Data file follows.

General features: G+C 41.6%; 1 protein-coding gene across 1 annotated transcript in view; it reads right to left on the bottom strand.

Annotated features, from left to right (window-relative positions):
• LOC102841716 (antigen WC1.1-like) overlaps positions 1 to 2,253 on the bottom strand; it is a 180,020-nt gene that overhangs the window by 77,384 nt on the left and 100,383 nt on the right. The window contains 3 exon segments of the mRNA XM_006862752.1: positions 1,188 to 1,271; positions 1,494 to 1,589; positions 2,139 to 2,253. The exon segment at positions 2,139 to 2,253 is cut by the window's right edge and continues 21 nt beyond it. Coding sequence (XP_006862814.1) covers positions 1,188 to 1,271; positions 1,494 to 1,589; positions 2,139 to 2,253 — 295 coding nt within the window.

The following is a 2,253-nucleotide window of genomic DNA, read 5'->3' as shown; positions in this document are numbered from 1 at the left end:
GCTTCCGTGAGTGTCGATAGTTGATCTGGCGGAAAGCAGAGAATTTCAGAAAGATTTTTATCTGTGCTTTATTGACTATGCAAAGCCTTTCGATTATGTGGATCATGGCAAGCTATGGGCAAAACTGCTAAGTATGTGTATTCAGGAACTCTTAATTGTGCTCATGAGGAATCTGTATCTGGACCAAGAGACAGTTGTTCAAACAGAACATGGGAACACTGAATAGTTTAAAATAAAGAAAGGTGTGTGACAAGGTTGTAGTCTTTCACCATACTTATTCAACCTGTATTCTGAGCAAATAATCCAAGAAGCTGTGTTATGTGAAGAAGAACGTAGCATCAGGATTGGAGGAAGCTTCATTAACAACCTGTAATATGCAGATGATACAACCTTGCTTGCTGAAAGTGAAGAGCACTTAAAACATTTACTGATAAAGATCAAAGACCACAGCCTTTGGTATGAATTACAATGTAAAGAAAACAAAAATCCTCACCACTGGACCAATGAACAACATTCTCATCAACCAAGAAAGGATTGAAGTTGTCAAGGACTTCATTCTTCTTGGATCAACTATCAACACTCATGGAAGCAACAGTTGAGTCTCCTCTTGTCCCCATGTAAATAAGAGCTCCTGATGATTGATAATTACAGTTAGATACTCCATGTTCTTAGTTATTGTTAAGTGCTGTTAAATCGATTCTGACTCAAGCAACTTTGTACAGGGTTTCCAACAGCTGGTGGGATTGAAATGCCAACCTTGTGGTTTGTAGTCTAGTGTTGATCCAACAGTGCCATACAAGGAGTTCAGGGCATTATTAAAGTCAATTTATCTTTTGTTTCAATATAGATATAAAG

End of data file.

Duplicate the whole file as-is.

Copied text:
General features: G+C 41.6%; 1 protein-coding gene across 1 annotated transcript in view; it reads right to left on the bottom strand.

Annotated features, from left to right (window-relative positions):
• LOC102841716 (antigen WC1.1-like) overlaps positions 1 to 2,253 on the bottom strand; it is a 180,020-nt gene that overhangs the window by 77,384 nt on the left and 100,383 nt on the right. The window contains 3 exon segments of the mRNA XM_006862752.1: positions 1,188 to 1,271; positions 1,494 to 1,589; positions 2,139 to 2,253. The exon segment at positions 2,139 to 2,253 is cut by the window's right edge and continues 21 nt beyond it. Coding sequence (XP_006862814.1) covers positions 1,188 to 1,271; positions 1,494 to 1,589; positions 2,139 to 2,253 — 295 coding nt within the window.

The following is a 2,253-nucleotide window of genomic DNA, read 5'->3' as shown; positions in this document are numbered from 1 at the left end:
GCTTCCGTGAGTGTCGATAGTTGATCTGGCGGAAAGCAGAGAATTTCAGAAAGATTTTTATCTGTGCTTTATTGACTATGCAAAGCCTTTCGATTATGTGGATCATGGCAAGCTATGGGCAAAACTGCTAAGTATGTGTATTCAGGAACTCTTAATTGTGCTCATGAGGAATCTGTATCTGGACCAAGAGACAGTTGTTCAAACAGAACATGGGAACACTGAATAGTTTAAAATAAAGAAAGGTGTGTGACAAGGTTGTAGTCTTTCACCATACTTATTCAACCTGTATTCTGAGCAAATAATCCAAGAAGCTGTGTTATGTGAAGAAGAACGTAGCATCAGGATTGGAGGAAGCTTCATTAACAACCTGTAATATGCAGATGATACAACCTTGCTTGCTGAAAGTGAAGAGCACTTAAAACATTTACTGATAAAGATCAAAGACCACAGCCTTTGGTATGAATTACAATGTAAAGAAAACAAAAATCCTCACCACTGGACCAATGAACAACATTCTCATCAACCAAGAAAGGATTGAAGTTGTCAAGGACTTCATTCTTCTTGGATCAACTATCAACACTCATGGAAGCAACAGTTGAGTCTCCTCTTGTCCCCATGTAAATAAGAGCTCCTGATGATTGATAATTACAGTTAGATACTCCATGTTCTTAGTTATTGTTAAGTGCTGTTAAATCGATTCTGACTCAAGCAACTTTGTACAGGGTTTCCAACAGCTGGTGGGATTGAAATGCCAACCTTGTGGTTTGTAGTCTAGTGTTGATCCAACAGTGCCATACAAGGAGTTCAGGGCATTATTAAAGTCAATTTATCTTTTGTTTCAATATAGATATAAAG